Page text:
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FLETC Battling Sequestration

Director says center is thriving despite federal spending cuts

FLETC Battling Sequestration

Federal Law Enforcement Training Center Director Connie Patrick

Brunswick, GA Jun 26, 2013


By MICHAEL HALL The Brunswick News

The Federal Law Enforcement Training Center expects the facility in Glynn County to continue to thrive despite the most recent string of federal spending cuts.

Connie Patrick told the Brunswick-Golden Isles Chamber of Commerce membership luncheon Tuesday the training center has the capacity to remain the principal training facility for all federal law enforcement programs under the Homeland Security Department.

The center could also begin seeing more trainees from the Department of Justice and the Department of State, Patrick said during a speech at the center.

Since 2001, more than $672 million has been spent on renovating or constructing new buildings to use for teaching agents of the more than 80 agencies that train there, Patrick said.

"It was our vision that we would never have to say 'no' when asked if we had the capacity to train," Patrick said. "The answer is, 'yes.' We have the capacity. We can do it."

That space may be needed soon if Congress passes an immigration reform bill that could add about 20,000 new U.S. Customs and Border Patrol agents, roughly doubling the size of the agency.

Patrick said investments made during the past 12 years have built an infrastructure that is ready for more students. "Whatever happens, whatever they decide, all the new law enforcement personnel will come through FLETC," Patrick said.

If the immigration bill is passed and doubles the agency's size, many of the new trainees will go through the FLETC facility at Artesia, N.M. Others would be sent to the Glynn County campus.

That will be key in maintaining the annual $330 million economic impact the training center has on Glynn County, an impact that could change as the current round of federal spending cuts has started to affect contracts the facility has with private companies.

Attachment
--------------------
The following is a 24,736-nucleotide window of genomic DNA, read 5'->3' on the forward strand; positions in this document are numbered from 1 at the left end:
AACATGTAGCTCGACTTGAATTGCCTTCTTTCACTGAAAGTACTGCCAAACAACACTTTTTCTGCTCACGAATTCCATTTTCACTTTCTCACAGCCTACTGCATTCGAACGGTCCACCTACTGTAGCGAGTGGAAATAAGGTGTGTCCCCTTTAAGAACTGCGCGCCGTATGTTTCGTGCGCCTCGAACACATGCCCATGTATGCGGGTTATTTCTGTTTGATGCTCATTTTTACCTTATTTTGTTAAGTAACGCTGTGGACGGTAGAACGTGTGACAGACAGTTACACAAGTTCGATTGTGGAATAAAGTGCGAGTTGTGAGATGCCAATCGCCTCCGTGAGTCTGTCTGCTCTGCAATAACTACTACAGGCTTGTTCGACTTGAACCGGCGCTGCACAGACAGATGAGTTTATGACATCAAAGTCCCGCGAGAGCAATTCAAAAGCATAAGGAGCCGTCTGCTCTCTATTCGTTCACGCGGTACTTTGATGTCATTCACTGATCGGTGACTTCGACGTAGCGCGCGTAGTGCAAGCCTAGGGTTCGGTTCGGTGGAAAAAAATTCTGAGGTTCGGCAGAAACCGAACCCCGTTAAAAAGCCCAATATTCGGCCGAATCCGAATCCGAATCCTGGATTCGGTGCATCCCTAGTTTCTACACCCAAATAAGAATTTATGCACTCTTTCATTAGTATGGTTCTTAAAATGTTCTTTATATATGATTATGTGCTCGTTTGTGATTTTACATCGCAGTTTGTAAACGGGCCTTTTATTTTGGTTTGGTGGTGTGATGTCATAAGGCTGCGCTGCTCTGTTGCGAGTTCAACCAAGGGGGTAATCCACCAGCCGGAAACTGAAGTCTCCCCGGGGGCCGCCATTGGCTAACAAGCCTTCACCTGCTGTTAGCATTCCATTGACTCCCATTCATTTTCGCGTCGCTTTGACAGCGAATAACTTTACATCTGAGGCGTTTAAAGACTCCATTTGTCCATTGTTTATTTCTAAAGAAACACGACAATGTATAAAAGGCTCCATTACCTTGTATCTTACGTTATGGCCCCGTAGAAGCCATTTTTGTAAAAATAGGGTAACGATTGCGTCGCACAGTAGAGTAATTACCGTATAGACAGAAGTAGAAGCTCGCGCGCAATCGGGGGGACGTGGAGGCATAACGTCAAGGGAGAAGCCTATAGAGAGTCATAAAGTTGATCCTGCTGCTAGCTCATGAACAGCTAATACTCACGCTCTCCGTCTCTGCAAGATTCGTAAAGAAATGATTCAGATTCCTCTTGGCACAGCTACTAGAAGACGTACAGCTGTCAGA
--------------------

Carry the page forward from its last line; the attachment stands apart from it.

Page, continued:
Patrick said she and her administrative staff are working to ensure those contracts are reworked to fit the new budget outlook and have a minimal impact on jobs here. "We have done everything we can to protect jobs," she said.

Following Patrick's address, chamber members toured a new training facility on the campus designed to simulate city and suburban areas in which federal law enforcement officers could find themselves in the field.

The area is known as Danis City, named for Navy Cmdr. Anthony L. Danis, first commanding officer of the first airship squadron stationed at what was Naval Air Station Glynco, now the site of FLETC.

"Like the blimps from Glynco Naval Air Station, the Danis City complex will also support national security by providing an even more realistic range of environments where students will test their knowledge of the tactics they have learned," Patrick said.

The mock urban area includes a federal building, shops, apartments and a use-of-force complex. The mini-shopping area includes a cafe, liquor store, bank, post office and grocery store, while the suburban portions include seven homes, a trailer park, mini-storage, tavern and a tactical training facility.

* Reporter Michael Hall writes about public safety, environment and other local topics. Contact him at, on Facebook or at 265-8320, ext. 320.